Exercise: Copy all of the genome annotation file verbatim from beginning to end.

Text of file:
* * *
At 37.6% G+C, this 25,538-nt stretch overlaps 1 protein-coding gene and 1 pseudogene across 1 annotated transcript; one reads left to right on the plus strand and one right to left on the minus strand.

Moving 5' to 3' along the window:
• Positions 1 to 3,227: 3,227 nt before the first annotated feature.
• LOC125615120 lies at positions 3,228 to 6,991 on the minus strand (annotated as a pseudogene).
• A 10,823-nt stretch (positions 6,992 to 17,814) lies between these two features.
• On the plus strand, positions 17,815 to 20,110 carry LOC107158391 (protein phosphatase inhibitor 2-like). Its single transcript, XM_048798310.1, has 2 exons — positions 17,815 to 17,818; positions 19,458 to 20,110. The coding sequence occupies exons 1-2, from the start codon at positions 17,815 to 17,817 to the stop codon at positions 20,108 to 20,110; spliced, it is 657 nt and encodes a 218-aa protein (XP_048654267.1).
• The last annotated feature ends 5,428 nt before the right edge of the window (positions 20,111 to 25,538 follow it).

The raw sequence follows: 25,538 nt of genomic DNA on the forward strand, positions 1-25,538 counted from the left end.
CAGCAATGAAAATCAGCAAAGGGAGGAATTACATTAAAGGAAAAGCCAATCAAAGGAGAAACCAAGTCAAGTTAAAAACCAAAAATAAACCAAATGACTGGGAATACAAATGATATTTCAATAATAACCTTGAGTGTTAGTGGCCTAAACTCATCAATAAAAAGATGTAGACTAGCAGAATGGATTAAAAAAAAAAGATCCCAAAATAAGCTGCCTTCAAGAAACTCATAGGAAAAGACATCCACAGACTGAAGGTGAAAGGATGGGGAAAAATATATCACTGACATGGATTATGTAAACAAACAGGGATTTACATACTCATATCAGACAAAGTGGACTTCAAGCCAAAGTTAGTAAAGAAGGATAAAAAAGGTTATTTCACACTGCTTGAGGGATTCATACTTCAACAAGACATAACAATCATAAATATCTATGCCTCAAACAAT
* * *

At 37.6% G+C, this 25,538-nt stretch overlaps 1 protein-coding gene and 1 pseudogene across 1 annotated transcript; one reads left to right on the plus strand and one right to left on the minus strand.

Moving 5' to 3' along the window:
• Positions 1 to 3,227: 3,227 nt before the first annotated feature.
• LOC125615120 lies at positions 3,228 to 6,991 on the minus strand (annotated as a pseudogene).
• A 10,823-nt stretch (positions 6,992 to 17,814) lies between these two features.
• On the plus strand, positions 17,815 to 20,110 carry LOC107158391 (protein phosphatase inhibitor 2-like). Its single transcript, XM_048798310.1, has 2 exons — positions 17,815 to 17,818; positions 19,458 to 20,110. The coding sequence occupies exons 1-2, from the start codon at positions 17,815 to 17,817 to the stop codon at positions 20,108 to 20,110; spliced, it is 657 nt and encodes a 218-aa protein (XP_048654267.1).
• The last annotated feature ends 5,428 nt before the right edge of the window (positions 20,111 to 25,538 follow it).

The raw sequence follows: 25,538 nt of genomic DNA on the forward strand, positions 1-25,538 counted from the left end.
CAGCAATGAAAATCAGCAAAGGGAGGAATTACATTAAAGGAAAAGCCAATCAAAGGAGAAACCAAGTCAAGTTAAAAACCAAAAATAAACCAAATGACTGGGAATACAAATGATATTTCAATAATAACCTTGAGTGTTAGTGGCCTAAACTCATCAATAAAAAGATGTAGACTAGCAGAATGGATTAAAAAAAAAAGATCCCAAAATAAGCTGCCTTCAAGAAACTCATAGGAAAAGACATCCACAGACTGAAGGTGAAAGGATGGGGAAAAATATATCACTGACATGGATTATGTAAACAAACAGGGATTTACATACTCATATCAGACAAAGTGGACTTCAAGCCAAAGTTAGTAAAGAAGGATAAAAAAGGTTATTTCACACTGCTTGAGGGATTCATACTTCAACAAGACATAACAATCATAAATATCTATGCCTCAAACAAT